29. ive done security for frank and his wifes band and even bagged franks groceries many times. He used to live in my hometown. Anyways, no list of Pixies best songs would be complete without No. 13 baby. One of the best outros of any song ever.

  30. Alec Eiffel. Right?

  31. Hidden due to low comment rating. Click here to see

    • Just needed to correct myself. In my haste I put through instead of throw. My mistake. And I want to give honourable mention to “Hey” Which could easily be put on the list with no arguments from me!

    • Wait, a second there. Is there a version of “In Heaven (Lady in the Radiator Song)” that Kim sings? I’ve heard the BBC version, the Live version on the Complete “B” Sides, and I think I’ve watched a video or two of it, but I’ve never heard Kim sing it.

      • Every Concert I have seen – 4 since the reunion Kim has sung it – Amazing!!!! I remember the first time she played it. It blew me away. I bought copies of the Concerts I attended through their site and Have it. If you want it just send me your email address and i will pass it along!

    • I should have put Hey in place of the Holiday Song. A minus 6 rating is crap. There are many great songs on all the albums but the Best are on the 1st three albums! And No one putting Vamos – you guys are lame as hell. The Lyrics and Joey’s Beer can or drum stick guitar solo. “All my Son’s will be well hung”

  32. I’m glad they put I’ve Been Tired on the list but no matter how good “Tame” is, it’s definitely not their best song. That would be “Hey”.

  33. Hidden due to low comment rating. Click here to see

  34. As a current UMass student, I love that you guys threw that song on this list. Killer track, wonderful summary of life at the University. I guess I’d add Caribou, but who am I to judge.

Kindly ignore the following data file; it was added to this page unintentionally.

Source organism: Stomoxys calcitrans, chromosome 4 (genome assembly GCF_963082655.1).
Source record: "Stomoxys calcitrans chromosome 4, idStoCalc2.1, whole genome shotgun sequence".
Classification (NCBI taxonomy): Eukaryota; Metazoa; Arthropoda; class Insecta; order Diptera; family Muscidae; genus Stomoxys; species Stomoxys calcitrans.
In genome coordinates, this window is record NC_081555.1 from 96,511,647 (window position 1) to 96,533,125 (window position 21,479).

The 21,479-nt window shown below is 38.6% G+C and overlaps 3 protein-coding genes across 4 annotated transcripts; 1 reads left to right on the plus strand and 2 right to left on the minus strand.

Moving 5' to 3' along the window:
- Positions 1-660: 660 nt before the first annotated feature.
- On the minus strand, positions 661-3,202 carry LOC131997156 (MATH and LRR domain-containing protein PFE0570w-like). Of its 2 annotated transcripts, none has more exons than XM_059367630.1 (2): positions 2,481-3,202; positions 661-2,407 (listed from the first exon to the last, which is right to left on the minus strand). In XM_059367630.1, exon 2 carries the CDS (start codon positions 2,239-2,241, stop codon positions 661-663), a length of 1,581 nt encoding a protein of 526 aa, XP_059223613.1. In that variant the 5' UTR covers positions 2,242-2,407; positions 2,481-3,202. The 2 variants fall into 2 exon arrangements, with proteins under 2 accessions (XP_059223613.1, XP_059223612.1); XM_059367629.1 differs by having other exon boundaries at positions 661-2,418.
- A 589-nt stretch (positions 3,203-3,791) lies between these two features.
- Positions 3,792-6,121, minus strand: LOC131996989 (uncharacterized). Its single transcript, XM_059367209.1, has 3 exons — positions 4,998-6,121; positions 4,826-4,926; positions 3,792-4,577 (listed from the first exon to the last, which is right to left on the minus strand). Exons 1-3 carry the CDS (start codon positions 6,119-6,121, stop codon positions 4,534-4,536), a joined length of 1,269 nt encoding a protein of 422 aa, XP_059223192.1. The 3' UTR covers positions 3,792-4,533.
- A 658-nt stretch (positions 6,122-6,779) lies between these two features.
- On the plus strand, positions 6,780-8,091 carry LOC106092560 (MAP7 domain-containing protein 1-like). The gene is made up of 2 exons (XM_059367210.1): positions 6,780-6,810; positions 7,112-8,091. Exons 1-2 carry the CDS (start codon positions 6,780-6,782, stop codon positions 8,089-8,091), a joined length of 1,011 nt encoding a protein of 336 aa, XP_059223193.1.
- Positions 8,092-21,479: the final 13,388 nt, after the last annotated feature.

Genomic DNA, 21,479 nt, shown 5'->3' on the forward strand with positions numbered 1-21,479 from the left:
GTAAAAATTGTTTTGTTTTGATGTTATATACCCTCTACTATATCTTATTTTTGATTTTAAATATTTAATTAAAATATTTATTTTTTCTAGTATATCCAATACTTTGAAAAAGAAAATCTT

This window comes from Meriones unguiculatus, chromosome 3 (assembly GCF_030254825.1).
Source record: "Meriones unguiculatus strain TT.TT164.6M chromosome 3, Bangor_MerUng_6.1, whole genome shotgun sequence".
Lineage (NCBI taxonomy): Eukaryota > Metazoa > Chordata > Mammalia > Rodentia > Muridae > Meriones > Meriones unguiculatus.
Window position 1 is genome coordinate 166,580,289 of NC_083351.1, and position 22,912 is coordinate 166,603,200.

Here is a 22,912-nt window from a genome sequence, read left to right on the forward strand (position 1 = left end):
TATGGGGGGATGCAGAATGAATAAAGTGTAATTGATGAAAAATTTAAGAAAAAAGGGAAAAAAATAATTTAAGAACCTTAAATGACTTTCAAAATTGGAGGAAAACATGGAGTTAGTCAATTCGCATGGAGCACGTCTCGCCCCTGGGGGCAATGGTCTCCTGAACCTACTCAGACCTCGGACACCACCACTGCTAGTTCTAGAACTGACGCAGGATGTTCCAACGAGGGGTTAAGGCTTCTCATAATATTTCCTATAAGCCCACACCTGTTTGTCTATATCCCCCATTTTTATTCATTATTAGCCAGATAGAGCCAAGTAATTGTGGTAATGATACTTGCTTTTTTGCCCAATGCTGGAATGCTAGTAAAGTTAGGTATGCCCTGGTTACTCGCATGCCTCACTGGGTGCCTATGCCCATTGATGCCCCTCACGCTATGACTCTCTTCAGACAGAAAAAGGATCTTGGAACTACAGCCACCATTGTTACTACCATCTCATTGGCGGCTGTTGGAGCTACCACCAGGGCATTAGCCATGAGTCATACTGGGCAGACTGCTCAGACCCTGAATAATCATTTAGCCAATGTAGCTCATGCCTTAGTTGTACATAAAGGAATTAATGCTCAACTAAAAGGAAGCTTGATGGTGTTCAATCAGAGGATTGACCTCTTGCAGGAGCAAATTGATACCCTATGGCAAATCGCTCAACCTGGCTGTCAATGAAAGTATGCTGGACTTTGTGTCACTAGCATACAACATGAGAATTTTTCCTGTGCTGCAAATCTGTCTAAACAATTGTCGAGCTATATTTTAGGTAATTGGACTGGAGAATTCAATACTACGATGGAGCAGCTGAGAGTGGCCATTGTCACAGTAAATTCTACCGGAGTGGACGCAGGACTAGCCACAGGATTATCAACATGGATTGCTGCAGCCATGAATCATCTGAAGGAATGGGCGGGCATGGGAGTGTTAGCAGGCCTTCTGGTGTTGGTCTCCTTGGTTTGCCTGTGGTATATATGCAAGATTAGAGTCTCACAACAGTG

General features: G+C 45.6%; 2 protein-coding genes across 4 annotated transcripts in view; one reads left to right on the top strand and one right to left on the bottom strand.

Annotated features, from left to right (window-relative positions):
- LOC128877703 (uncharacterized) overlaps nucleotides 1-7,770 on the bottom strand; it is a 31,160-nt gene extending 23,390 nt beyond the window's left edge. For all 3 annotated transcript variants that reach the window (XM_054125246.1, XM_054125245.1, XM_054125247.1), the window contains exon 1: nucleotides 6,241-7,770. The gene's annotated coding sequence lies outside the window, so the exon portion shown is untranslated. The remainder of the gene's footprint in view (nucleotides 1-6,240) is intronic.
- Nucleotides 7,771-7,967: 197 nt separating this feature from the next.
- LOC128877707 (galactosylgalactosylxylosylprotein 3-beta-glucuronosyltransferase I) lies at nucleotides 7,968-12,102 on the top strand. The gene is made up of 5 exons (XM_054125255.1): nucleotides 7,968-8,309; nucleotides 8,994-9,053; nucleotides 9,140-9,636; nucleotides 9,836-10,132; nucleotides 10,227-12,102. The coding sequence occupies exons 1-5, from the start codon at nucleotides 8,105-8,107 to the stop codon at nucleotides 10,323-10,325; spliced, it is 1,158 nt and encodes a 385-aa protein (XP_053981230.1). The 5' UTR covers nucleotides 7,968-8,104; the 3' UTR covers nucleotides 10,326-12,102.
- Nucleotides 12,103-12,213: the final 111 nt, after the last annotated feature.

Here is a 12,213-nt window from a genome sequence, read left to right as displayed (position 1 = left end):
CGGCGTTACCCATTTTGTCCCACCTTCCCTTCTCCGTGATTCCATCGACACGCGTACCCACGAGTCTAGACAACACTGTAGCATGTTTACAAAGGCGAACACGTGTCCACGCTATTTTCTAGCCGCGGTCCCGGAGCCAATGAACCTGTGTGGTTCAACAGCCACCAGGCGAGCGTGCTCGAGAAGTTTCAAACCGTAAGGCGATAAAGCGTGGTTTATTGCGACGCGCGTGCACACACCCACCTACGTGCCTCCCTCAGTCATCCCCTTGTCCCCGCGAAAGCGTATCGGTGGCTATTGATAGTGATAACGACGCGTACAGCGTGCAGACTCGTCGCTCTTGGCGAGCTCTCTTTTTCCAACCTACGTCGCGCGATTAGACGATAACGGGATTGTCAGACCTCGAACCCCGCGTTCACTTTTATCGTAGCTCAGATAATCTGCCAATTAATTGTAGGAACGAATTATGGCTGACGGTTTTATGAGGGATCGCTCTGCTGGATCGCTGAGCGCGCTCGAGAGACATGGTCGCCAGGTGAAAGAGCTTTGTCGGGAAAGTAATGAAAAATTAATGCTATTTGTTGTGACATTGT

35. Great lists – thanks.

  36. The omissions of both “Here Comes Your Man” and “Monkey Gone to Heaven” are shocking to me. Still, it’s hard to make these lists for bands with such a great discography.

  37. HOLY shit, Tame at #1? Fuck, I love you Stereogum. Just wanna eat you up.

  38. No… I mean… wait…

    OK, 100% genuine and honest question here (with respect to Wesley Morgan Paraham); do you HONESTLY think that ‘Tame’ is a better song than the other songs on your list, all of the other suggestions in the comments and the entirety of the remainder of the Pixies catalogue, or is it just YOUR personal favorite?

    Because, man, there is a HUGE difference between the two.

    I can respect that it’s your PERSONAL favorite Pixies song. But I can’t get behind your belief that it’s the best song they ever created, if that’s truly the case.

    • Lists like these are always the favorites of the authors. Is ‘Tame’ the absolute best that Pixies has to over? Nope. Nopenope. Not even close. If anything, it’s ‘Debaser’. But, is it my personal favorite? Absolutely.

      Besides, any kind of criticism of anything ever is opinion-based anyway. Especially lists. Lists are pretty much what journalists do when they’re bored.

      • Mmmm, I don’t know if I can agree with you completely. Because a lot of what you’re saying is based on your own assumptions.

        The author clarifying the intention of his list – ‘this is a list of my favorite Pixies songs’, verses, ‘the Pixies’ ten best songs’ – makes a HUGE difference. As it is being presented right now it appears that the author believes these ARE the ten best songs the Pixies created.